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Welcome to the Encyclopedia of Science Fiction, Fourth Edition. Some sample entries appear below. Click here for the Introduction; here for the masthead; here for Acknowledgments; here for the FAQ; here for advice on citations. Find entries via the search box above (more details here) or browse the menu categories in the grey bar at the top of this page.

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Coury, Phil

(?   -    ) US corporate executive who trained at US Air Force technical schools and served in the USAF during World War Two. His sf novel Anno Domini 2000 (1959) features a future socialist America (see Politics); the plot involves a Senate campaign in which the hero plumps for an alternative course. [JC/DRL]

Lake, David J

(1929-2016) Indian-born UK academic and author who emigrated to Australia in 1967; his education (a Jesuit school in India, a BA in English at Cambridge, a diploma in linguistics and a PhD in English) is reflected in the texture of his sf work, as is his teaching in Vietnam, Thailand and India (1959-1967). After several works of criticism, including the strongly argued, somewhat controversial The Canon of Thomas Middleton's Plays (1975) and a volume of poetry, Hornpipes and Funerals (coll ...

Le Queux, William

(1864-1927) UK journalist and author (his father was French), active contributor to newspapers from the mid-1880s, and author of over 200 books in a variety of genres. Most of his most popular works were espionage thrillers in the vein of E Phillips Oppenheim – a notorious confabulator, he claimed, unconvincingly, to be a spy himself – and detective novels, often with oriental colouring, beginning with Guilty Bonds (1890), about Russian nihilists. He wrote several Lost Race titles ...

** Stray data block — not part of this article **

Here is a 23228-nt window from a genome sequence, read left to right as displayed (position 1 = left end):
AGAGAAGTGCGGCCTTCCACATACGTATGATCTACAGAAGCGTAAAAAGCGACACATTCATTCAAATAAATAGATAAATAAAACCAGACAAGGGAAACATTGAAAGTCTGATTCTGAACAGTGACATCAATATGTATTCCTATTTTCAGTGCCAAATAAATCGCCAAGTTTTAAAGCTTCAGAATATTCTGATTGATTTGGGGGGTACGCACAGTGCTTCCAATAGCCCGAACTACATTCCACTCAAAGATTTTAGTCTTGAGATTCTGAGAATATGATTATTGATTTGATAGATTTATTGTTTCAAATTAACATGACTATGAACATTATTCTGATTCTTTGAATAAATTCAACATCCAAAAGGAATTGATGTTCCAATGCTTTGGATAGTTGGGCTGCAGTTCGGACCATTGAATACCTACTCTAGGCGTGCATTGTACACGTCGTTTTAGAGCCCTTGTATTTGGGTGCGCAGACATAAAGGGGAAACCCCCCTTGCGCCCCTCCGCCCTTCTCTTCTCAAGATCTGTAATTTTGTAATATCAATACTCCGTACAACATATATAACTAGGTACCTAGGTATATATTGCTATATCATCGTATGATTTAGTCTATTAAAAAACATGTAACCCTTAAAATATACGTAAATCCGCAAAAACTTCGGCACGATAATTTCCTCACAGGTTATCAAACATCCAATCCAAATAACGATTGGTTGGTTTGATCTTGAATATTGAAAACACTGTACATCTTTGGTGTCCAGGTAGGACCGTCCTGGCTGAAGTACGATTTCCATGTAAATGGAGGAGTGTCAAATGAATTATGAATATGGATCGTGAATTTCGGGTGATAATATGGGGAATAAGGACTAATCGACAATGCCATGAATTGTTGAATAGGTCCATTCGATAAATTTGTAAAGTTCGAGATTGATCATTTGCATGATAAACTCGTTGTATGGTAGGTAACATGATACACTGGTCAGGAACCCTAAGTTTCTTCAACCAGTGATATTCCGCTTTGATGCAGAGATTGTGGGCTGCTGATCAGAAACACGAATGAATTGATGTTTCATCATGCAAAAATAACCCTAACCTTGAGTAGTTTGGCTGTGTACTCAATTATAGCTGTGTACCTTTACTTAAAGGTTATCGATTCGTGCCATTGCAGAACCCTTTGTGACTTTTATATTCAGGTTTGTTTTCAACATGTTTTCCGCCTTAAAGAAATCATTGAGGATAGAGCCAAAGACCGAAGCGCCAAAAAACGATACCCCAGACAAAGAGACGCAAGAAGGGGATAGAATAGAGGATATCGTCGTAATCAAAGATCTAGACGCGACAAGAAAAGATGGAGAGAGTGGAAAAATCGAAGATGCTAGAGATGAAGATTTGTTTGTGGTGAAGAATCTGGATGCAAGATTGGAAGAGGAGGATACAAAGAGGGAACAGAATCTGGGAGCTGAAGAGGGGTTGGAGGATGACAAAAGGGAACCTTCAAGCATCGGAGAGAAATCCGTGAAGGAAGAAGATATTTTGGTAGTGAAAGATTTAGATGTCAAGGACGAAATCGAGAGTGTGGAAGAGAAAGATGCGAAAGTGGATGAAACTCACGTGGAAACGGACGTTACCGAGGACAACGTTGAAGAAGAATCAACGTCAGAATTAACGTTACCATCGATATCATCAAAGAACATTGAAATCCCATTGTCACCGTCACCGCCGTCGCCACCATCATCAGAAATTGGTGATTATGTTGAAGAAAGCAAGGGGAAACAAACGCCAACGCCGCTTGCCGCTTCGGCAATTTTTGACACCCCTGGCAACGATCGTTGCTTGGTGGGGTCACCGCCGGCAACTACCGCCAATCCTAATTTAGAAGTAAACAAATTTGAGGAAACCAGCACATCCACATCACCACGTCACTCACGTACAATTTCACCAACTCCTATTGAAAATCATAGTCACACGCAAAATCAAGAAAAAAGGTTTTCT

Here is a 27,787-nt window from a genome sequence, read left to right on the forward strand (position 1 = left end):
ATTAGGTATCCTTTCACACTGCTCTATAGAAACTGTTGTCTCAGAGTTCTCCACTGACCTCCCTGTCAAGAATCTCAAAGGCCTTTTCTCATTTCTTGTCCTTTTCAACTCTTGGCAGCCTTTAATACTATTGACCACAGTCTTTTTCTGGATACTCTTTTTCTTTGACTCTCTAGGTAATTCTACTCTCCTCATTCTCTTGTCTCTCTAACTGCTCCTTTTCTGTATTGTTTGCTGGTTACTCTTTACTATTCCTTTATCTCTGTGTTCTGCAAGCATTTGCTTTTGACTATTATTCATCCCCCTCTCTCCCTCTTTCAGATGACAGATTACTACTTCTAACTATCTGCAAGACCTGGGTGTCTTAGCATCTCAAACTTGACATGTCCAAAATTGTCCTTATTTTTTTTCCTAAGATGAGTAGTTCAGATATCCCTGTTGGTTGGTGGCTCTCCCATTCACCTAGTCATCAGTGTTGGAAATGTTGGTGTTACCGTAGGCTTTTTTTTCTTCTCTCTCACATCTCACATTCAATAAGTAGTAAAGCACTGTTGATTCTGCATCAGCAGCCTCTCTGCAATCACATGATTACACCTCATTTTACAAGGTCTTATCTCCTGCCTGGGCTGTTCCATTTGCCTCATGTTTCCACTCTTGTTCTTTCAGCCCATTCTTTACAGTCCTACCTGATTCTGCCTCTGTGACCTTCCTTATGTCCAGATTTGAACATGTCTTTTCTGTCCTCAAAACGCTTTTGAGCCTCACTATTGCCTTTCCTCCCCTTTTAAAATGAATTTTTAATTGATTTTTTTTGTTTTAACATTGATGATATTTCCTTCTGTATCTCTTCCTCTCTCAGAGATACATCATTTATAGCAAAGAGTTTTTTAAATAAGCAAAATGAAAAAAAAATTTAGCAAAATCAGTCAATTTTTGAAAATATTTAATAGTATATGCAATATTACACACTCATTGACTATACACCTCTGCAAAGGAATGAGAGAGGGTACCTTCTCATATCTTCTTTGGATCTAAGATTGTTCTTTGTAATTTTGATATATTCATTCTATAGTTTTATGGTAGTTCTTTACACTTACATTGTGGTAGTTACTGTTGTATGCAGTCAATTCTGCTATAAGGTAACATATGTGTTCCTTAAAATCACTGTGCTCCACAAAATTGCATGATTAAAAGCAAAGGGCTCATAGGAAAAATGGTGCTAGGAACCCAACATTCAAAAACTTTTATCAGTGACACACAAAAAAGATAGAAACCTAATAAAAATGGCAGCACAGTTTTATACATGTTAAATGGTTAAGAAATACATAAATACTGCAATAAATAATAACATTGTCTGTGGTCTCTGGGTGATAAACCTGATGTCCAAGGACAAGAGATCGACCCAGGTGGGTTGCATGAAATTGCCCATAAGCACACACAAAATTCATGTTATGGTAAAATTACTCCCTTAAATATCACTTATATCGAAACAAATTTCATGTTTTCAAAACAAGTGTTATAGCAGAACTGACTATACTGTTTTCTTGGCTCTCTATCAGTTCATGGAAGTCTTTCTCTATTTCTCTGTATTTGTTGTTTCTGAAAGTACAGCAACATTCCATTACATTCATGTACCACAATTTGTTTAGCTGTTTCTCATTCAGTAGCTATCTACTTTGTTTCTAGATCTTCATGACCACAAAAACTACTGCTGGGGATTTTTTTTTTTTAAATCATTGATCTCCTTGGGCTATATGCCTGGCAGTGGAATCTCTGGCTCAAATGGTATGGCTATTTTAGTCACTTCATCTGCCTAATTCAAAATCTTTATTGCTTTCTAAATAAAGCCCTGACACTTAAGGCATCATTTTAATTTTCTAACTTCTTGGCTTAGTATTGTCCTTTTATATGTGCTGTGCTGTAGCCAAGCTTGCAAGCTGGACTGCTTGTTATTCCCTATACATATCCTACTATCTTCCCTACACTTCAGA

Pendleton, John

(1848-?1926) UK journalist, railway historian and author of a Lost Race novel, The Ivory Queen: A Story of Strange Adventure (1897), set in Africa, where survivors of the fall of the Palmyrene Empire of Queen Zenobia (240-circa 274) have fled, and whose descendants have established an agrarian Utopia. [JC]

Hope, Christopher

(1944-    ) South African poet and author, active from around 1970; in UK and France from 1975. He is of sf interest primarily for his Satirical portrayals of South Africa, a land riven from his point of view by aspirations and betrayals. His first novel, the nonfantastic A Separate Development (1980), anatomizes the post-Apartheid world through the picaresque life of its troubled protagonist. His second novel, Kruger's Alp (1984), depicts a Near Future Dystopian South ...

Nicholls, Peter

(1939-2018) Australian editor and author, primarily a critic and historian of sf through his creation and editing of The Encyclopedia of Science Fiction [see below]; resident in the UK 1970-1988, in Australia from 1988; worked as an academic in English literature (1962-1968, 1971-1977), scripted television documentaries, was a Harkness Fellow in Film-making (1968-1970) in the USA, worked as a publisher's editor (1982-1983), often broadcast film and book reviews on BBC Radio from 1974 and ...



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